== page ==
Everyone feels sad at certain points in life. Often, it is a response to pain and loss. General sadness is usually temporary and fades. Clinical depression, on the other hand, is a longer-term mental illness. Is it OK to be sad? Are we supposed to admit it when we’re blue? What does God think about sadness? How are we supposed to think about and treat people who are sad?
Here’s Where They’re At
When the subject of sadness comes up you may hear statements like, “Get over it. Talking about being sad only makes it worse. Move on,” or “Happiness is a choice and sadness is a weakness. No one likes being around sad people.”
Here’s Where You’re At
You may have been raised believing Christians shouldn’t ever be sad. If Christians are sad there must be sin in their life. Because you believe Christians must always be happy, you hide your sadness. You smile even when you don’t want to so you aren’t a bad testimony. Or perhaps you were raised believing the opposite—Christians should always appear dour and sad thereby proving they are spiritual, serious, and Christlike.
Here’s Where Scripture’s At
Scripture affirms sadness’ place in our lives. Sadness can be constructive, helping us focus on important things, while frivolity can be distracting. “Sorrow is better than laughter, for sadness has a refining influence on us” (Ecclesiastes 7:3).
Some sadness is caused by sin (Psalm 32:10) over which we are told to mourn (James 4:8-10). Other sadness is a result of living in a fallen world (Job 1-3).
Jesus was sad when Lazarus died (John 11:35) and was called “a man of sorrows, acquainted with deepest grief” (Isaiah 53:3). He experienced great sorrow in Gethsemane and on the cross (Matthew 26:38; 27:46) yet endured it by focusing on the joy awaiting Him afterward (Hebrews 12:2).
We know when Christ returns, sorrow will be replaced with rejoicing (Isaiah 35:10). But until then, God teaches (James 1:3), strengthens (1 Peter 5:10), disciplines (Hebrews 12:5-11), and works to make us more like Christ (Romans 8:28-29; Hebrews 12:10) through times of sadness. In the midst of sadness we can glorify God (1 Peter 1:6-7), resting in His grace and peace knowing He can sympathize (Hebrews 4:15).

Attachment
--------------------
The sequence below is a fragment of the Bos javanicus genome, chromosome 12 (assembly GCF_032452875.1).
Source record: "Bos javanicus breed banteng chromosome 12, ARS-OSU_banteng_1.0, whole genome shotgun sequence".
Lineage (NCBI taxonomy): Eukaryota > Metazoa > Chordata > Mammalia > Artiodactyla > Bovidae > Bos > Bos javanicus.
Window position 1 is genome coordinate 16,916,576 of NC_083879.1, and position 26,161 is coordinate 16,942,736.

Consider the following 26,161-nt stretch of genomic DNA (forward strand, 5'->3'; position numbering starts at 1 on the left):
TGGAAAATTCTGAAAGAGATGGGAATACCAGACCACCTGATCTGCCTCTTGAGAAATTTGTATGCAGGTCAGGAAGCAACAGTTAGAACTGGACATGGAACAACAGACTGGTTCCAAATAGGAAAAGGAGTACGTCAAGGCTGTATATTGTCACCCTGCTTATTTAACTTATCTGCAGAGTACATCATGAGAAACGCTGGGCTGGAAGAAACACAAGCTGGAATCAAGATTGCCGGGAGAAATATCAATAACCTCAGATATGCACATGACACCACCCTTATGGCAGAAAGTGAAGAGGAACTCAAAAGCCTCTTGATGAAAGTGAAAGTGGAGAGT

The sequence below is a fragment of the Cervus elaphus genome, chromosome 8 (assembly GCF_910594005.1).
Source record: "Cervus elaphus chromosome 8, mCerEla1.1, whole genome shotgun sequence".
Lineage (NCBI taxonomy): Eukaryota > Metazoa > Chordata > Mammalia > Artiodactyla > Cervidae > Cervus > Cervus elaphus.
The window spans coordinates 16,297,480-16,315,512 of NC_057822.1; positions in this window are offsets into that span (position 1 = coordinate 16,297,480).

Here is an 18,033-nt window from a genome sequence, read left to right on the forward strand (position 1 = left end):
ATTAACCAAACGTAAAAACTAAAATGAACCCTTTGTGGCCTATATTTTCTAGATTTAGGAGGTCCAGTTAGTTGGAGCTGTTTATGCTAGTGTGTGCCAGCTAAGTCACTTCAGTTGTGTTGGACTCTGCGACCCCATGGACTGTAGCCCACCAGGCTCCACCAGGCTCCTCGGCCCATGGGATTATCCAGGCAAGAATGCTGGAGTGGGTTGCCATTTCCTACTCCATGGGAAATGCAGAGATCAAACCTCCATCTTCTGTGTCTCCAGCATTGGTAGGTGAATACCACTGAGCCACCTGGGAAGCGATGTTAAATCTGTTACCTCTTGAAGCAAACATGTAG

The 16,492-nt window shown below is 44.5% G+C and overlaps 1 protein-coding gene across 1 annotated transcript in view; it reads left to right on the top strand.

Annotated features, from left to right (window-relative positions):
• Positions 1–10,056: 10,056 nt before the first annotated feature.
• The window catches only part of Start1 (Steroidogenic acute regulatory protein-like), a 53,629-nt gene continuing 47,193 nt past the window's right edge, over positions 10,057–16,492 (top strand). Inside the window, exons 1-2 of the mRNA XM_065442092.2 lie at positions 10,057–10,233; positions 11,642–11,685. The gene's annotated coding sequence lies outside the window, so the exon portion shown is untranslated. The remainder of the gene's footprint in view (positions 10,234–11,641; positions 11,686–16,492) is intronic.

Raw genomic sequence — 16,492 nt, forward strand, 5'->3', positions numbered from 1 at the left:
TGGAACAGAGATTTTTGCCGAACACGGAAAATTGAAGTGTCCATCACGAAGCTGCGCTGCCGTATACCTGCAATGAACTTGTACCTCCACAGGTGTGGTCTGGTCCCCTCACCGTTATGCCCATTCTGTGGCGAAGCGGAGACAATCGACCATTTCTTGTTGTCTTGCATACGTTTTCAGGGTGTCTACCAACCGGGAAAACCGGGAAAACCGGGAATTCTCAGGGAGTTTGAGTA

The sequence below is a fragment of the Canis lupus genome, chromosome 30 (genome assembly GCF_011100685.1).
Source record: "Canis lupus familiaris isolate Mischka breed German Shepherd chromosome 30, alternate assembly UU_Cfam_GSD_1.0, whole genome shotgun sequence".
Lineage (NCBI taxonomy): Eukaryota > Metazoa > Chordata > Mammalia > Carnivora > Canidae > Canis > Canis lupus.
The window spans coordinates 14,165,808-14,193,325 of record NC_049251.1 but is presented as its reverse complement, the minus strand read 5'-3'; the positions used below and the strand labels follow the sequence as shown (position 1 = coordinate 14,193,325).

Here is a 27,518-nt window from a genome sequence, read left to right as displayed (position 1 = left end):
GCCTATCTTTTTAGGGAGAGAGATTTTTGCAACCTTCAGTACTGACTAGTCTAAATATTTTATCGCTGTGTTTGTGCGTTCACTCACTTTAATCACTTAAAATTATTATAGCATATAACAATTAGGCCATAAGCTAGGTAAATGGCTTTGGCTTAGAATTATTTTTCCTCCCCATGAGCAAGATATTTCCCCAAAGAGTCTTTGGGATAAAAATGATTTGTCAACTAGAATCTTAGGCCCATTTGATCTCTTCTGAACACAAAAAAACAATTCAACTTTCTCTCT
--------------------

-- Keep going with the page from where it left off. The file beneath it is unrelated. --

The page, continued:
Where to Go From Here
If you’re sad but don’t know why ask yourself if there’s something you’ve lost—perhaps security, stature, hope, trust, health, or something material or sentimental. Get to know yourself and learn what triggers sadness. Don’t waste energy trying to discover why you lost what you did; just accept God’s control over your situation. Ask whether your sadness indicates you need to change your focus or something in your life. Rather than focusing on your loss, focus on and rejoice in the fact that one day Jesus will take away all sadness forever (Revelation 21:4). Sadness can lead to joy by drawing your mind to the promises of God and forcing you to hope (Romans 5:3-5).
Choose healthy ways to cope with sadness. Cultivate intimacy with God and rejoice in His character. Meditate on the blessings God has given you and choose to be grateful in everything.
Focus on others’ needs. Accept their sadness without judgment and learn to “weep with those who weep” (Romans 12:15).
Be sad over what you should be sad over. But in the midst of your sadness continue hoping in God’s promises and rejoice in their truth. Find comfort and encouragement in His unfailing love (2 Corinthians 4:8-11; 7:6).
If you experience sadness, lack of motivation, or changes in sleep or appetite for a prolonged period consult a medical professional. It’s possible you’re dealing with clinical depression.